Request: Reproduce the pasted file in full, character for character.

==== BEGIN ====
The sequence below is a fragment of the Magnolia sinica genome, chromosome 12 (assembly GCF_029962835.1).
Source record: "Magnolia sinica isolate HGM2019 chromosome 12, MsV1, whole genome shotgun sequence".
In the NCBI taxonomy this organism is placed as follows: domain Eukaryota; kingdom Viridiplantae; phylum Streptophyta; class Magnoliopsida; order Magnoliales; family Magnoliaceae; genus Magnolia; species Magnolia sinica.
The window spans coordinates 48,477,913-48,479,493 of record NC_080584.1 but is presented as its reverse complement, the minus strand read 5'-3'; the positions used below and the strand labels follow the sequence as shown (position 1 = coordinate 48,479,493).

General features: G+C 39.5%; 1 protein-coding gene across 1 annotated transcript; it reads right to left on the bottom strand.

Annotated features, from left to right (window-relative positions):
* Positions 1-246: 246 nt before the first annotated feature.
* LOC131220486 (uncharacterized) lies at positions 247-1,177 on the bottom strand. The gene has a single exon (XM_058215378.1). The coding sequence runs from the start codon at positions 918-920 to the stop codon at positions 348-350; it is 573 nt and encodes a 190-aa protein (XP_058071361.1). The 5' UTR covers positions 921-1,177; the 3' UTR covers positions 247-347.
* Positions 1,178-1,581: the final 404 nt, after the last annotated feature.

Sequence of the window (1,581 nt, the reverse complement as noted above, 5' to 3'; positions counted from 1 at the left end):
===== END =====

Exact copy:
The sequence below is a fragment of the Magnolia sinica genome, chromosome 12 (assembly GCF_029962835.1).
Source record: "Magnolia sinica isolate HGM2019 chromosome 12, MsV1, whole genome shotgun sequence".
In the NCBI taxonomy this organism is placed as follows: domain Eukaryota; kingdom Viridiplantae; phylum Streptophyta; class Magnoliopsida; order Magnoliales; family Magnoliaceae; genus Magnolia; species Magnolia sinica.
The window spans coordinates 48,477,913-48,479,493 of record NC_080584.1 but is presented as its reverse complement, the minus strand read 5'-3'; the positions used below and the strand labels follow the sequence as shown (position 1 = coordinate 48,479,493).

General features: G+C 39.5%; 1 protein-coding gene across 1 annotated transcript; it reads right to left on the bottom strand.

Annotated features, from left to right (window-relative positions):
* Positions 1-246: 246 nt before the first annotated feature.
* LOC131220486 (uncharacterized) lies at positions 247-1,177 on the bottom strand. The gene has a single exon (XM_058215378.1). The coding sequence runs from the start codon at positions 918-920 to the stop codon at positions 348-350; it is 573 nt and encodes a 190-aa protein (XP_058071361.1). The 5' UTR covers positions 921-1,177; the 3' UTR covers positions 247-347.
* Positions 1,178-1,581: the final 404 nt, after the last annotated feature.

Sequence of the window (1,581 nt, the reverse complement as noted above, 5' to 3'; positions counted from 1 at the left end):